Skip to main content
banner image
No data available.
Please log in to see this content.
You have no subscription access to this content.
No metrics data to plot.
The attempt to load metrics for this article has failed.
The attempt to plot a graph for these metrics has failed.
The full text of this article is not currently available.
/content/avs/journal/jvstb/34/6/10.1116/1.4961591
1.
M. E. Spira and A. Hai, Nat. Nanotechnol. 8, 83 (2013).
http://dx.doi.org/10.1038/nnano.2012.265
2.
M. E. J. Obien, K. Deligkaris, T. Bullmann, D. J. Bakkum, and U. Frey, Front. Neurosci. 8, 423 (2015).
http://dx.doi.org/10.3389/fnins.2014.00423
3.
A. M. Hopkins, E. DeSimone, K. Chwalek, and D. L. Kaplan , Prog. Neurobiol. 125, 1 (2015).
http://dx.doi.org/10.1016/j.pneurobio.2014.11.003
4.
S. Shipp, Curr. Biol. 17, R443 (2007).
http://dx.doi.org/10.1016/j.cub.2007.03.044
5.
D. Huh, G. A. Hamilton, and D. E. Ingber, Trends Cell Biol. 21, 745 (2011).
http://dx.doi.org/10.1016/j.tcb.2011.09.005
6.
M. Y. Laura, N. D. Leipzig, and M. S. Shoichet, Mater. Today 11, 36 (2008).
http://dx.doi.org/10.1016/S1369-7021(08)70088-9
7.
X. Zhang, S. Prasad, S. Niyogi, A. Morgan, M. Ozkan, and C. S. Ozkan, Sens. Actuator, B 106, 843 (2005).
http://dx.doi.org/10.1016/j.snb.2004.10.039
8.
H. Francisco, B. B. Yellen, D. S. Halverson, G. Friedman, and G. Gallo, Biomaterials 28, 3398 (2007).
http://dx.doi.org/10.1016/j.biomaterials.2007.04.015
9.
M. D. Tang-Schomer et al., Proc. Natl. Acad. Sci. U.S.A. 111, 13811 (2014).
http://dx.doi.org/10.1073/pnas.1324214111
10.
J-P. Frimat, S. Xie, A. Bastiaens, F. Wolbers, J. den Toonder, and R. Luttge, J. Vac. Sci. Technol., B 33, 06F902 (2015).
http://dx.doi.org/10.1116/1.4931636
11.
B. Schurink, J. W. Berenschot, R. M. Tiggelaar, and R. Luttge, Microelectron. Eng. 144, 12 (2015).
http://dx.doi.org/10.1016/j.mee.2015.01.027
12.
B. Schurink, “Microfabrication and microfluidics for 3D brain-on-chip,” Ph.D. thesis ( University of Twente/Gildeprint, Enschede, The Netherlands, 2016).
13.
S. Xie and R. Luttge, Microelectron. Eng. 124, 30 (2014).
http://dx.doi.org/10.1016/j.mee.2014.04.012
14.
S. Xie, B. Schurink, F. Wolbers, G. Hassink, and R. Luttge, J. Vac. Sci. Technol., B 32, 06FD03 (2014).
http://dx.doi.org/10.1116/1.4900420
15.
H. H. Solak, C. Dais, and F. Clube , Opt. Express 19, 10686 (2011).
http://dx.doi.org/10.1364/OE.19.010686
16.
T. Uhrman et al., “ New optical lithography method for advanced light extraction in LEDs,” LED Professional, Issue No. 37 (2013).
17.
H. Le-The, E. Berenschot, R. M. Tiggelaar, N. R. Tas, A. van den Berg, and J. C. T. Eijkel, Proceedings of the 20th International Conference on Miniaturized Systems for Chemistry and Life Sciences (uTAS), Dublin, Ireland, 9–13 October (2016).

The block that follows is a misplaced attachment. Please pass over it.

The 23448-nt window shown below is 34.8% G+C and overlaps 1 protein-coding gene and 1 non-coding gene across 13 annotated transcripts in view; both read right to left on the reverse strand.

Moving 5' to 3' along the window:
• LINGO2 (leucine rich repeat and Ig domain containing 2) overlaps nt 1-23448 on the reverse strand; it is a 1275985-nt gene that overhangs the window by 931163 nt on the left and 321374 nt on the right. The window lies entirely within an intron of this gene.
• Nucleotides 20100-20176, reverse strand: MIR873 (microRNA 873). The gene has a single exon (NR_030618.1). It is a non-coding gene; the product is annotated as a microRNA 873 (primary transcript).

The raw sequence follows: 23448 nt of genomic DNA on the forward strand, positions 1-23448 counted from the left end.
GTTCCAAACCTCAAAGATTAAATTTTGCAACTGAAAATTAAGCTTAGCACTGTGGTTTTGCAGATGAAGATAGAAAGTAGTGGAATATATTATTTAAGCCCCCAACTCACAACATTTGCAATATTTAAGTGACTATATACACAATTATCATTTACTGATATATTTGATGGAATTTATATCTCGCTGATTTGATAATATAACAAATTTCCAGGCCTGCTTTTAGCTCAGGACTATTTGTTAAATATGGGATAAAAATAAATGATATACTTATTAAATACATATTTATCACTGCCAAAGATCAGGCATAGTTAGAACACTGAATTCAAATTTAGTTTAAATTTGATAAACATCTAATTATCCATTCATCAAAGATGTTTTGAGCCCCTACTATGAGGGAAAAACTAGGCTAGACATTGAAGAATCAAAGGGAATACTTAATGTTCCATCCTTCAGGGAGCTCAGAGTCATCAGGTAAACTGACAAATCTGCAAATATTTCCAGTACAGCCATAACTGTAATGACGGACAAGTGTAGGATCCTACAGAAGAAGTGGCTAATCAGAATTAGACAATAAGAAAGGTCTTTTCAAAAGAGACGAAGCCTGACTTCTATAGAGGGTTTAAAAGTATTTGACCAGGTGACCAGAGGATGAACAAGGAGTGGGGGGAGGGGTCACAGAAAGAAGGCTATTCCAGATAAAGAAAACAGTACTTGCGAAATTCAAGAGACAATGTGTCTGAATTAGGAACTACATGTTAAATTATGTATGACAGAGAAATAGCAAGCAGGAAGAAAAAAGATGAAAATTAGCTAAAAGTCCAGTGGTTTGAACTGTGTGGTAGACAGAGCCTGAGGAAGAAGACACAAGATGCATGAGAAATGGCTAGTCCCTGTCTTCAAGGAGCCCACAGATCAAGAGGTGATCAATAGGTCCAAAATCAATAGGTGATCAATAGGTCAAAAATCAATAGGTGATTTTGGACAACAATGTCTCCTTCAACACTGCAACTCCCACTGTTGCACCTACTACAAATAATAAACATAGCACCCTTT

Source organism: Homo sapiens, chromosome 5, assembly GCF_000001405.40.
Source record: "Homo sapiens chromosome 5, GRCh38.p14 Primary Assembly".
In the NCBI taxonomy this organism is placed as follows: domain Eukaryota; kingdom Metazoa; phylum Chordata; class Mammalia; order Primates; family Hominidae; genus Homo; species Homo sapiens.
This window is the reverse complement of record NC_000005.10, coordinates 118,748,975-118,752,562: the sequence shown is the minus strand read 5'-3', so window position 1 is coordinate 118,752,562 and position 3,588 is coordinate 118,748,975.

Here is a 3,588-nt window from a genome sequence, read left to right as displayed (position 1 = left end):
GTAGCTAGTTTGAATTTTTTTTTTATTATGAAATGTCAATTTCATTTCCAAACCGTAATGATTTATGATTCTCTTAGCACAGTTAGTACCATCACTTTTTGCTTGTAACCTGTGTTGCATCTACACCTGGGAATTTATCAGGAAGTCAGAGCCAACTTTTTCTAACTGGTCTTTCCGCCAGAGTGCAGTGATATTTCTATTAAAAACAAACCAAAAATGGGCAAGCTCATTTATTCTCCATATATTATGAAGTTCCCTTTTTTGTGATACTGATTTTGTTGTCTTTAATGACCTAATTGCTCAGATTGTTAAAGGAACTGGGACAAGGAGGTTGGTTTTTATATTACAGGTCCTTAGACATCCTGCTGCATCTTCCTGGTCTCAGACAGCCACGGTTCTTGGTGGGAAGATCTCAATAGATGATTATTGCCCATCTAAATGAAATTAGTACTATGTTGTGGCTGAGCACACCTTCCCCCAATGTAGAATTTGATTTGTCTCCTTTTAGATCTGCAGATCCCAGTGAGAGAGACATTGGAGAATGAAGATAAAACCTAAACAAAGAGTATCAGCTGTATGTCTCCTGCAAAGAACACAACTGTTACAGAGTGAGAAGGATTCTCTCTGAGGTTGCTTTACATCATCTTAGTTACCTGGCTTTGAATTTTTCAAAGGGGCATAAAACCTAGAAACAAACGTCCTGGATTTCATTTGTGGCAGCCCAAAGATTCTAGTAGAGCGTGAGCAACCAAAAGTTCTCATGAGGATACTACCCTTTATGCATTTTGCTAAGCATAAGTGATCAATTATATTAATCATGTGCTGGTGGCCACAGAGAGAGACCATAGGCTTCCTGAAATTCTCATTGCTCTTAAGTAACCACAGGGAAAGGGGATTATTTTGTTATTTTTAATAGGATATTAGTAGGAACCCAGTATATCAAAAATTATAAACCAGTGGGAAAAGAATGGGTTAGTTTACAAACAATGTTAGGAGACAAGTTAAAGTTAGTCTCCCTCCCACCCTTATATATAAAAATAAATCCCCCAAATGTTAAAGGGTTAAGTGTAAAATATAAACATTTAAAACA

18.
S. Gupta and C. F. Lyons, U.S. patent 5,807,790 (15 September 1998).
19.
Y. X. Li, P. J. French, and R. F. Wolffenbuttel, J. Vac. Sci. Technol., B 13, 2008 (1995).
http://dx.doi.org/10.1116/1.588124
20.
See supplementary material at http://dx.doi.org/10.1116/1.4961591 for details of the analysis of the aligned outgrowths on the nanoscaffold with Fast Frontier Transform algorithm.[Supplementary Material]
http://aip.metastore.ingenta.com/content/avs/journal/jvstb/34/6/10.1116/1.4961591
Loading
/content/avs/journal/jvstb/34/6/10.1116/1.4961591
Loading

Data & Media loading...

Loading

Article metrics loading...

/content/avs/journal/jvstb/34/6/10.1116/1.4961591
2016-08-26
2016-09-30

Abstract

Commercial microelectrode arrays (MEAs) for neuroelectrophysiology studies rely on conventional two dimensional (2D) neuronal cultures that are seeded on the planar surface of such MEAs and thus form a random neuronal network. The cells attaching on these types of surfaces grow in 2D and lose their native morphology, which may also influence their neuroelectrical behavior. Besides, a random neuronal network formed on this planar surface also lacks comparison to the state of brain tissue. In order to improve the present MEA platform with the above mentioned concerns, in this paper, the authors introduce a three dimensional platform for neuronal cell culturing, where a linear nanoscaffold is patterned on a microsieve array by displacement Talbot lithography (DTL) and reactive ion etching. Good pattern uniformity is achieved by the DTL method on the topographically prepatterned nonflat surface of the microsieve array. Primary cortical cells cultured on the nanopatterned microsieve array show an organized network due to the contact guidance provided by the nanoscaffold, presenting 47% of the total outgrowths aligning with the nanogrooves in the observed view of field. Hence, the authors state that this nanopatterned microsieve array can be further integrated into microsieve-based microelectrode arrays to realize an advanced Brain-on-Chip model that allows us to investigate the neurophysiology of cultured neuronal networks with specifically organized architectures.

Loading

Full text loading...

/deliver/fulltext/avs/journal/jvstb/34/6/1.4961591.html;jsessionid=QW4valMk62cMgl9TCqMAmV9e.x-aip-live-06?itemId=/content/avs/journal/jvstb/34/6/10.1116/1.4961591&mimeType=html&fmt=ahah&containerItemId=content/avs/journal/jvstb
true
true

Access Key

  • FFree Content
  • OAOpen Access Content
  • SSubscribed Content
  • TFree Trial Content
752b84549af89a08dbdd7fdb8b9568b5 journal.articlezxybnytfddd
/content/realmedia?fmt=ahah&adPositionList=
&advertTargetUrl=//oascentral.aip.org/RealMedia/ads/&sitePageValue=jvstb.avspublications.org/34/6/10.1116/1.4961591&pageURL=http://scitation.aip.org/content/avs/journal/jvstb/34/6/10.1116/1.4961591'
Right1,Right2,Right3,